Since its inception, this study has received approximately $750,000 from foundations including the National Science Foundation, the Spencer Foundation, the United States Institute of Peace and the Weikart Family Foundation. Institutes like Columbia University’s Institute for Economic Research and Policy and the Saltzman Institute of War and Peace Studies were instrumental in the first phase of this study."

 

Family and Gender: Lee Badgett, Director, Center for Public Policy & Administration; Professor of Economics, UMass Amherst

"When Gay People Get Married"
Location: 
169 McNeil Building
Date: 
Friday, March 21, 2014 - 12:00pm - 1:30pm

Lee Badgett is a Professor of Economics and Director of the Center for Public Policy and Administration at the University of Massachusetts, Amherst. She also serves as research director of the Williams Institute on Sexual Orientation Law and Public Policy at UCLA’s School of Law. Her most recent book, When Gay People Get Married: What Happens When Societies Legalize Same-Sex Marriage, addresses the core issues in marriage debates in European countries and the U.S. She drew on that work in her recent testimony in the Perry v. Schwarzenegger trial challenging California’s Proposition 8. She recently directed a successful four-year project funded by the Ford Foundation to encourage more and better data collection on sexual orientation. Other publications include Money, Myths, and Change: The Economic Lives of Lesbians and Gay Men and the co-edited Sexual Orientation Discrimination: An International Perspective

Culture and Interaction (Co-Sponsored by Urban Ethnography): Diane Vaughan, Professor of Sociology, Columbia University

"Mistake and Error; Risk and Stress: Air Traffic Control and the Social Transformation of Risky Work"
Location: 
169 McNeil Building
Date: 
Friday, February 28, 2014 - 12:00pm - 1:30pm

Diane Vaughan received her Ph.D. in Sociology, Ohio State University, 1979, and taught at Boston College from 1984 to 2005.  During this time, she was awarded fellowships at Yale (1979-82), Centre for Socio-Legal Studies, Oxford (1986-87), The American Bar Foundation (1988-1989), The Institute for Advanced Study, Princeton (1996-1997), and John Simon Guggenheim Memorial Foundation (2003-04). She came to Columbia in 2005.

Her interests are the sociology of organizations, sociology of culture, deviance and social control, field methods, research design, and science, knowledge, and technology.  The prime theoretical focus of her research is how the social - history, institutions, organizations - affect individual meanings, decisions, and action. Culture is the important mediator in this process, making ethnographic methods, supplemented by interviews, the best means of understanding these relationships.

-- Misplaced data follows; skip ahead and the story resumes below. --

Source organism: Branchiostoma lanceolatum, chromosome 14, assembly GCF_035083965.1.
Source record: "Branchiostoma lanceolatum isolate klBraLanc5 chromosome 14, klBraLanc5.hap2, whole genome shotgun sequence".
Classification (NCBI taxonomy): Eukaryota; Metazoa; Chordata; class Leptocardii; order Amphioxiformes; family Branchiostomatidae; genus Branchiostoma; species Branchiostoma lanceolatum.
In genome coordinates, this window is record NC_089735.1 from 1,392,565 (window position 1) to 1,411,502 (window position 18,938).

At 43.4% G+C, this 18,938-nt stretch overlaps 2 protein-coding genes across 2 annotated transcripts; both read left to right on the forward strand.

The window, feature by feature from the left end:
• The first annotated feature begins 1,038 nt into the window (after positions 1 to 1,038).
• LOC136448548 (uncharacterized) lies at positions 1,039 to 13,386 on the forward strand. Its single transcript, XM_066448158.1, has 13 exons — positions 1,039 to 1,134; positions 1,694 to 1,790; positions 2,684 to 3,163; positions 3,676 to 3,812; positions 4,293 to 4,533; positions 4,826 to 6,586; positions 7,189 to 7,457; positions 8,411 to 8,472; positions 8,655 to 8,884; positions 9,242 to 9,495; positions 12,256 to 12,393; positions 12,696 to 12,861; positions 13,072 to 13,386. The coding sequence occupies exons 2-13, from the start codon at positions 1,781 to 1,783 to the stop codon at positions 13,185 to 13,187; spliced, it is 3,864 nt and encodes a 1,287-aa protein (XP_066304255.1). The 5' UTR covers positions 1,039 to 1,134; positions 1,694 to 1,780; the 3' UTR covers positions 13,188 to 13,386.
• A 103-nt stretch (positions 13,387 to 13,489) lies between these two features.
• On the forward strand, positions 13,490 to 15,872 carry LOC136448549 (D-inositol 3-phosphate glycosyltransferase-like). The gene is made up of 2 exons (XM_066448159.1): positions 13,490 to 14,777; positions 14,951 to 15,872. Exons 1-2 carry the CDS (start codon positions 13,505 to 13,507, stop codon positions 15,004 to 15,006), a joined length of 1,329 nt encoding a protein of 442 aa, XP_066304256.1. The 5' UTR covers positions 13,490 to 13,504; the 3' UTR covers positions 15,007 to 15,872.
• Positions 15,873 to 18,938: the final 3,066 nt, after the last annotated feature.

Since 1980, she has been working on analogical theorizing: developing theory from qualitative data based on cross-case analysis.  The goal is to compare cases of similar events, activities or phenomena across different organizational forms in order to elaborate general theory or concepts.  This project has focused on the "dark side" of organizations:  mistake, misconduct, and disaster.  Her interest in how things go wrong in organizations has thus far resulted in Controlling Unlawful Organizational Behavior, Uncoupling, and The Challenger Launch Decision.  The product of this work is a book in progress, Theorizing:  Analogy, Cases, and Comparative Social Organization.

Her NASA analysis was awarded the Rachel Carson Prize, the Robert K Merton Award, Honorable Mention for Distinguished Contribution to Scholarship of the American Sociological Association, and was nominated for the National Book Award and Pulitzer Prize. As a result of her analysis of the Challenger accident, she was asked to testify before the Columbia Accident Investigation Board in 2003, then became part of the Board's research staff, working with the Board to analyze and write the chapters of the Report identifying the social causes of the Columbia accident.

The analogical theorizing project has led her now to an ethnography and interview-based study of air traffic control. In particular, she is examining it as a negative case: how controllers are trained to recognize early warning signs and anomalies as signals of potential danger and correct them, so that little mistakes do not turn into catastrophes.  Comparing four air traffic facilities, the focus is the work that air traffic controllers do and the interface between human cognitive abilities and technology in a highly standardized system in which risk and safety are their responsibility.  Much of the viability of air traffic control depends upon the human component, as individuals do boundary work, negotiating institutional, organizational, and air space boundaries in order to keep the system going.

Race, Ethnicity and Immigration: Gabriela Sanchez-Soto, Assistant Professor of Demography, University of Texas at San Antonio